His only remaining memories are of beating on her bedroom door, shouting that he wished she was dead. And the police coming to tell them the news.
Phil Toledano was six and Claudia nine when she died in a fire. Partly to protect him, Claudia was almost never spoken of again. In turn, he somehow managed to block her out. He can’t remember anything of the years after she died. He developed a strange fixation with space, distant planets, the seemingly serene, slow-moving existence of being an astronaut.
His only other memories of her were as a baby or toddler, he says. “But that doesn’t make any sense, because she was nine when she died, and I was only six.”
When his parents died, Toledano discovered a case in the back of their wardrobe. It was full of Claudia’s belongings, and of pictures they had taken of her.
BJP – Phil Toledano – When I was Six from Apptitude Media on Vimeo.
“When I saw the pictures, she seemed so grown up, and that was so shocking to me,” he says. “She was a real person. I guess it’s easy to think you’ve lost a baby than you’ve lost a person.”
By opening this Pandora’s box, he had to come to terms with a time that evidentially happened, but had been hidden away. “She had remained this constant, unknown presence in my life. But it meant I had to now get to know her and, in a sense, myself.”
A year elapsed between his discovery of Claudia’s belongings and finding the strength to begin When I Was Six. “It was almost hilariously miserable,” he says. “I’d take a picture, then I’d start crying. I’d go to sleep and then wake up, take some more pictures, and start crying again. It was just so exhausting, on a molecular level.”
In one picture, now part of the series, Claudia is sat on the grass in a bathing costume, brazenly smiling as she gobbles down a piece of chicken. In another, a lock of her pristine blonde hair. “It just seemed so new,” he says, “as if had been cut yesterday. That was real, physical presence – evidence of her. It really knocked me off my feet for a while.”[bjp_ad_slot]
What might his parents think of this, I ask: a box of their most private and freighted belongings, hung in the corner of a church in Derbyshire, to be debated by passersby. “My mother was French-Moroccan, so she was always an advocate of talking about your emotions. And my Dad was a very emotional guy, to whom family was everything. He was a man of the fifties, so there was never an ‘I love you’ from him, even if I felt that very clearly. My parents were very private people, but yet they were very altruistic. I honestly don’t know what they’d make of this.”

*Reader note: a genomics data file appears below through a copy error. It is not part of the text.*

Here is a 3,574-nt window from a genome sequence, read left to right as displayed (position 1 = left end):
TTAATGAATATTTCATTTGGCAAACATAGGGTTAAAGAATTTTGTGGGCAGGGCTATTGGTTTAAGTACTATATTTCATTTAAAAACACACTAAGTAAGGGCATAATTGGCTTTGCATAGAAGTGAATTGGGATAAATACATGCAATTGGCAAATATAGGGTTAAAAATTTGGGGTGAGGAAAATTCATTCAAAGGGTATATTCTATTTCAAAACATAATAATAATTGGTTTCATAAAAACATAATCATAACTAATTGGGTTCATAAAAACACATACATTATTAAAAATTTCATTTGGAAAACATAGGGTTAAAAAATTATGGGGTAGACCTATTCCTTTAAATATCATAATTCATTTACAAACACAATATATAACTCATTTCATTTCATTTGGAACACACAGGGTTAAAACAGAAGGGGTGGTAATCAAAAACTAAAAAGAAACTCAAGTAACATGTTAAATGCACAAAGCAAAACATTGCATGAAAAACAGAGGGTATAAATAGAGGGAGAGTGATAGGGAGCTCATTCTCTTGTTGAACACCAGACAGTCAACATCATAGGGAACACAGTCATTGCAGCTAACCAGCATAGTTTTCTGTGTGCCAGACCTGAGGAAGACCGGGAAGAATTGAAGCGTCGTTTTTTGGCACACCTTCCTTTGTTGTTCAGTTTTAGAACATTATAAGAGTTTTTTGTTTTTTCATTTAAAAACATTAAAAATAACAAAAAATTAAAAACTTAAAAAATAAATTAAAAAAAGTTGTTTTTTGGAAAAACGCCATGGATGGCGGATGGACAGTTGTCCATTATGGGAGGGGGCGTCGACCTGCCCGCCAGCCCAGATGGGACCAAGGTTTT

His mum, at the age of 79, died of a brain aneurysm. She’d cared for Phil’s father, an American artist who was 16 years older than her, and who suffered from dementia. She’d successfully managed to hide the full extent of it from Phil, his new family, and the world at large. “I think the strain of caring for him became too much for her. She literally blew a gasket,” he says. “She was in the hospital for three days. I switched off the machines. Yeah, that was pretty shit.” He became his father’s chief carer, giving rise to a project titled Days With My Father. He died soon after.
“I’m the artist I am now because my parents are dead,” he says. “All my work is now a result of them disappearing, suddenly. And when your parents die, they leave a shadow, and that’s all the things they give you. And some of that is physical, because they leave you with a lot of unopened boxes, and you have to choose whether to open them or leave them closed.”
Indeed, Toledano was a very different artist before this experience. He was born in 1968, in Mayfair – the nice part of central London. “My art education came from my father. It would be fair to say that I learned by osmosis,” he says. During his career, Toledano varied in medium, from photography to installation and painting, and in themes, from socio-political points about the currency of beauty, to a study of internal, unspoken desires, to the strange things video games do to us.
But, lately, he’s “strayed” into the very deeply personal, from the death of his father, to his fears of starting out on his own fatherhood, to now exploring tragedy in his childhood. It’s interesting to see how, with every deeply cathartic project, his profile has risen. From a well-known face on the photography festival circuit, he’s now gearing up for a dedicated major show at the Hamburg Triennial, and is the subject of a feature film about his family life, which is due to premiere at the Tribeca Film Festival in New York.
“I just want it to be useful to people,” he says of When I Was Six. “Lots of people go through this, but we’re not very good at talking about. Everyone says the clichéd bullshit: ‘I’m sorry for your loss’ and all that. But, you know, people have talked to me about their own experiences as a result of this. It’s helped.”
What, I ask, would he say to the boy who had lost Claudia, who was unable to communicate to his parents, who was going through an experience so private and painful that he blocked it out.
Toledano pauses, his head down. “That you’re going to be OK,” he says. “That somehow you’ll get through it, and find a way to be happy.”